March 2018 Meeting: Fabio Zanon

Thursday, March 8, 2018, at 7:00 PM

Mannes School of Music, Baisley Powell Elebash Recital Hall, 55 West 13th Street, 7th floor


NYCCGS Member Events are free and open to all members and first-time guests, and are supported by a generous grant from the D’Addario Foundation.

Fabio Zanon is one of the pre-eminent guitarists of today. As a solo and chamber player, author, conductor, teacher and broadcaster, he has sought to expand the perception of the guitar in the concert scene.

Born in Brazil, he started his musical studies in early age with his father, and completed his education at the São Paulo University and at the Royal Academy of Music in London. His most significant teachers were Antonio Guedes, Henrique Pinto, Edelton Gloeden, and Michael Lewin, and he also attended the Julian Bream master classes in London.

Although not greatly drawn to competitions, his career had a significant impulse after he won both the Guitar Foundation of America Competition in the United States and Tarrega Competition in Spain within weeks of each other in 1996. He has received many awards for his concerts and recordings, the most unexpected being the award as best concert performance of 2006 in Brazil for his debut as an operatic conductor.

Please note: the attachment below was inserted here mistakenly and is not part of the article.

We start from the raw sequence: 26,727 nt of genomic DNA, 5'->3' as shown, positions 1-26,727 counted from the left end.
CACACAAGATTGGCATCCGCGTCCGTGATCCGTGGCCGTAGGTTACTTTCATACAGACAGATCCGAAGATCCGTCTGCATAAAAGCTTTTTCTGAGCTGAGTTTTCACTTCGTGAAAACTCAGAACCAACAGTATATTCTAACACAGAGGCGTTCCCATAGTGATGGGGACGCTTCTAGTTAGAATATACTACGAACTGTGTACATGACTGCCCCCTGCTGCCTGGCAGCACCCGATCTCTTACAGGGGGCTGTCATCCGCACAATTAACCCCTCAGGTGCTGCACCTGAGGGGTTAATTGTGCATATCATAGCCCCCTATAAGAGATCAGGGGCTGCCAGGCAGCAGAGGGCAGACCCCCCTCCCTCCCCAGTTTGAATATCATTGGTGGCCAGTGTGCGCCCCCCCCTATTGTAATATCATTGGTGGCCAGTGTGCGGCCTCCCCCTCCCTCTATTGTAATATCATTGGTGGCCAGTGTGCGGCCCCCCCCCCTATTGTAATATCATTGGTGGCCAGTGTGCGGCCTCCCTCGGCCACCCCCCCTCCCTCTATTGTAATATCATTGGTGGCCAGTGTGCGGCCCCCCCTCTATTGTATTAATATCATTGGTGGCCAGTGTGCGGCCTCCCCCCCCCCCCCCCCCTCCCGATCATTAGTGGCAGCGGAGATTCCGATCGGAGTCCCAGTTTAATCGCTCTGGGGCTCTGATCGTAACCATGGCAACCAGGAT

He has performed in some of the most prestigious halls of Europe, Asia, and North and South America, and released several recordings to critical acclaim. An inspiring teacher, he has taught at most of the major conservatoires from Los Angeles to Moscow. In 2008 he was appointed a Visiting Professor at the Royal Academy of Music in London.

He has performed more than 40 different works for guitar and orchestra, and his chamber music repertoire and partners range from the most traditional to the most adventurous. In 2009 he released Yanomami, a CD for choir and guitar with Coro Cervantes. His next release was a live recording of Francis Hime’s massive cross-over Guitar Concerto with the São Paulo Symphony Orchestra. In 2009 he also published his first book, Villa-Lobos, to mark the 50th anniversary of the death of the great Brazilian composer.